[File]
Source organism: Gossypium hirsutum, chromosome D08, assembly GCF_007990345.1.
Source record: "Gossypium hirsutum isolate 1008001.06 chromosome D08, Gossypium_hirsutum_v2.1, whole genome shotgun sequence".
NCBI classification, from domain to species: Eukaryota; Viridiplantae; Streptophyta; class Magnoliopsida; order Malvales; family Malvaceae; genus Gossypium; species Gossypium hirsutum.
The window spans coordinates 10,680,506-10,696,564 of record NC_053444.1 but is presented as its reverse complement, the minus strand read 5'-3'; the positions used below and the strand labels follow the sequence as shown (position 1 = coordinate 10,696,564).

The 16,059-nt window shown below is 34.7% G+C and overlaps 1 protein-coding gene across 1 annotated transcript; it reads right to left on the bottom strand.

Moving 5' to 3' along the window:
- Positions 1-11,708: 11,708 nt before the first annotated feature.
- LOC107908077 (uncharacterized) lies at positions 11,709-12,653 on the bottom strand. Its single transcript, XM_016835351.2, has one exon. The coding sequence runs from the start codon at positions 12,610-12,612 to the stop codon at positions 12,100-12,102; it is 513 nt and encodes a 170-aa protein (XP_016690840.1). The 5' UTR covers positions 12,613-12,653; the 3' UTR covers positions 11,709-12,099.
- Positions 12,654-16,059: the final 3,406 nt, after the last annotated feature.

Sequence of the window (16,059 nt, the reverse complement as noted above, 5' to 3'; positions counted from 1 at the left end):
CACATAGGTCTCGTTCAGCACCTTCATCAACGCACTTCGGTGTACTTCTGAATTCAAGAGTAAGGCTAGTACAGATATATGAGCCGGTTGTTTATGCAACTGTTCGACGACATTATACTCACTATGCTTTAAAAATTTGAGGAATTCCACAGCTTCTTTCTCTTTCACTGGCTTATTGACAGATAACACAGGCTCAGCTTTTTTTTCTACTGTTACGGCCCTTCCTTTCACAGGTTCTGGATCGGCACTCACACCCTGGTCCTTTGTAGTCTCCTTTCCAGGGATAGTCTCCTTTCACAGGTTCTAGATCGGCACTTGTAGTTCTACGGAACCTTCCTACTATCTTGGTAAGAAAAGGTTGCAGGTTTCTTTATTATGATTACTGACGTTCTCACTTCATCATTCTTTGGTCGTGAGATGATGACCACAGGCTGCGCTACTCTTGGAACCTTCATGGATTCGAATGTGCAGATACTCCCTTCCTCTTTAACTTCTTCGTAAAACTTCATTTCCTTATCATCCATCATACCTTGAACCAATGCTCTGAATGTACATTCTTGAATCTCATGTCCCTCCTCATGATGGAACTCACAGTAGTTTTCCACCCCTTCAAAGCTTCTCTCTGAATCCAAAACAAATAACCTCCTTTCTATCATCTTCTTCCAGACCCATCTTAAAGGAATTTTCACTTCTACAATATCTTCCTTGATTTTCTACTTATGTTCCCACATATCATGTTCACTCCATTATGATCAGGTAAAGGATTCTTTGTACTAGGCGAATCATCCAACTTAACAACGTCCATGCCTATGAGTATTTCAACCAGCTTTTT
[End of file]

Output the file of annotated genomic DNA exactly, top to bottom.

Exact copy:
Source organism: Gossypium hirsutum, chromosome D08, assembly GCF_007990345.1.
Source record: "Gossypium hirsutum isolate 1008001.06 chromosome D08, Gossypium_hirsutum_v2.1, whole genome shotgun sequence".
NCBI classification, from domain to species: Eukaryota; Viridiplantae; Streptophyta; class Magnoliopsida; order Malvales; family Malvaceae; genus Gossypium; species Gossypium hirsutum.
The window spans coordinates 10,680,506-10,696,564 of record NC_053444.1 but is presented as its reverse complement, the minus strand read 5'-3'; the positions used below and the strand labels follow the sequence as shown (position 1 = coordinate 10,696,564).

The 16,059-nt window shown below is 34.7% G+C and overlaps 1 protein-coding gene across 1 annotated transcript; it reads right to left on the bottom strand.

Moving 5' to 3' along the window:
- Positions 1-11,708: 11,708 nt before the first annotated feature.
- LOC107908077 (uncharacterized) lies at positions 11,709-12,653 on the bottom strand. Its single transcript, XM_016835351.2, has one exon. The coding sequence runs from the start codon at positions 12,610-12,612 to the stop codon at positions 12,100-12,102; it is 513 nt and encodes a 170-aa protein (XP_016690840.1). The 5' UTR covers positions 12,613-12,653; the 3' UTR covers positions 11,709-12,099.
- Positions 12,654-16,059: the final 3,406 nt, after the last annotated feature.

Sequence of the window (16,059 nt, the reverse complement as noted above, 5' to 3'; positions counted from 1 at the left end):
CACATAGGTCTCGTTCAGCACCTTCATCAACGCACTTCGGTGTACTTCTGAATTCAAGAGTAAGGCTAGTACAGATATATGAGCCGGTTGTTTATGCAACTGTTCGACGACATTATACTCACTATGCTTTAAAAATTTGAGGAATTCCACAGCTTCTTTCTCTTTCACTGGCTTATTGACAGATAACACAGGCTCAGCTTTTTTTTCTACTGTTACGGCCCTTCCTTTCACAGGTTCTGGATCGGCACTCACACCCTGGTCCTTTGTAGTCTCCTTTCCAGGGATAGTCTCCTTTCACAGGTTCTAGATCGGCACTTGTAGTTCTACGGAACCTTCCTACTATCTTGGTAAGAAAAGGTTGCAGGTTTCTTTATTATGATTACTGACGTTCTCACTTCATCATTCTTTGGTCGTGAGATGATGACCACAGGCTGCGCTACTCTTGGAACCTTCATGGATTCGAATGTGCAGATACTCCCTTCCTCTTTAACTTCTTCGTAAAACTTCATTTCCTTATCATCCATCATACCTTGAACCAATGCTCTGAATGTACATTCTTGAATCTCATGTCCCTCCTCATGATGGAACTCACAGTAGTTTTCCACCCCTTCAAAGCTTCTCTCTGAATCCAAAACAAATAACCTCCTTTCTATCATCTTCTTCCAGACCCATCTTAAAGGAATTTTCACTTCTACAATATCTTCCTTGATTTTCTACTTATGTTCCCACATATCATGTTCACTCCATTATGATCAGGTAAAGGATTCTTTGTACTAGGCGAATCATCCAACTTAACAACGTCCATGCCTATGAGTATTTCAACCAGCTTTTT